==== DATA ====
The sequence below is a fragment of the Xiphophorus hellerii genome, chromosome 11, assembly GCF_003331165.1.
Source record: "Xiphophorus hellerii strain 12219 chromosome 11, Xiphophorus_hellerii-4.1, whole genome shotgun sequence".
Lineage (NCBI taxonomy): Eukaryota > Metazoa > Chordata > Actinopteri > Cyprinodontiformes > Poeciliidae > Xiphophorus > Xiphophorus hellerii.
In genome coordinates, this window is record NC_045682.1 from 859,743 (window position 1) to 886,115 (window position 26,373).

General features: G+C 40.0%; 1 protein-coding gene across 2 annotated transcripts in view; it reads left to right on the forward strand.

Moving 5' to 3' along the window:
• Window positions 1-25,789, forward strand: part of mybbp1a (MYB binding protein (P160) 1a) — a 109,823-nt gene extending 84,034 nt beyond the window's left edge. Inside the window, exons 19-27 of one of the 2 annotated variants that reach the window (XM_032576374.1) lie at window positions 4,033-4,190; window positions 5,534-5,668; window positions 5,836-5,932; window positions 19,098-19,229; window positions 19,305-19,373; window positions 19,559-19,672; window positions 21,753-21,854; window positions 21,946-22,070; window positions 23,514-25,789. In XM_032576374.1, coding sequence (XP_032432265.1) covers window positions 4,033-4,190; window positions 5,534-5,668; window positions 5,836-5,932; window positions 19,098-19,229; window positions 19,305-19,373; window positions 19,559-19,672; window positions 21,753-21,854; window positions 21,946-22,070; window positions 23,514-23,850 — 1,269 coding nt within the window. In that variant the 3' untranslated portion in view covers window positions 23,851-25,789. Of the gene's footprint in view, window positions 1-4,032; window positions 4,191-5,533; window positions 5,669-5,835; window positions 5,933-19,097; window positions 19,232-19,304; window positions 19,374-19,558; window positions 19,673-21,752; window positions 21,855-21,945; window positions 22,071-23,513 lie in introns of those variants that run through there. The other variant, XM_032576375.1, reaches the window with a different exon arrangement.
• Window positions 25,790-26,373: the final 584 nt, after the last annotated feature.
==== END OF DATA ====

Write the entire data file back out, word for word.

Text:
The sequence below is a fragment of the Xiphophorus hellerii genome, chromosome 11, assembly GCF_003331165.1.
Source record: "Xiphophorus hellerii strain 12219 chromosome 11, Xiphophorus_hellerii-4.1, whole genome shotgun sequence".
Lineage (NCBI taxonomy): Eukaryota > Metazoa > Chordata > Actinopteri > Cyprinodontiformes > Poeciliidae > Xiphophorus > Xiphophorus hellerii.
In genome coordinates, this window is record NC_045682.1 from 859,743 (window position 1) to 886,115 (window position 26,373).

General features: G+C 40.0%; 1 protein-coding gene across 2 annotated transcripts in view; it reads left to right on the forward strand.

Moving 5' to 3' along the window:
• Window positions 1-25,789, forward strand: part of mybbp1a (MYB binding protein (P160) 1a) — a 109,823-nt gene extending 84,034 nt beyond the window's left edge. Inside the window, exons 19-27 of one of the 2 annotated variants that reach the window (XM_032576374.1) lie at window positions 4,033-4,190; window positions 5,534-5,668; window positions 5,836-5,932; window positions 19,098-19,229; window positions 19,305-19,373; window positions 19,559-19,672; window positions 21,753-21,854; window positions 21,946-22,070; window positions 23,514-25,789. In XM_032576374.1, coding sequence (XP_032432265.1) covers window positions 4,033-4,190; window positions 5,534-5,668; window positions 5,836-5,932; window positions 19,098-19,229; window positions 19,305-19,373; window positions 19,559-19,672; window positions 21,753-21,854; window positions 21,946-22,070; window positions 23,514-23,850 — 1,269 coding nt within the window. In that variant the 3' untranslated portion in view covers window positions 23,851-25,789. Of the gene's footprint in view, window positions 1-4,032; window positions 4,191-5,533; window positions 5,669-5,835; window positions 5,933-19,097; window positions 19,232-19,304; window positions 19,374-19,558; window positions 19,673-21,752; window positions 21,855-21,945; window positions 22,071-23,513 lie in introns of those variants that run through there. The other variant, XM_032576375.1, reaches the window with a different exon arrangement.
• Window positions 25,790-26,373: the final 584 nt, after the last annotated feature.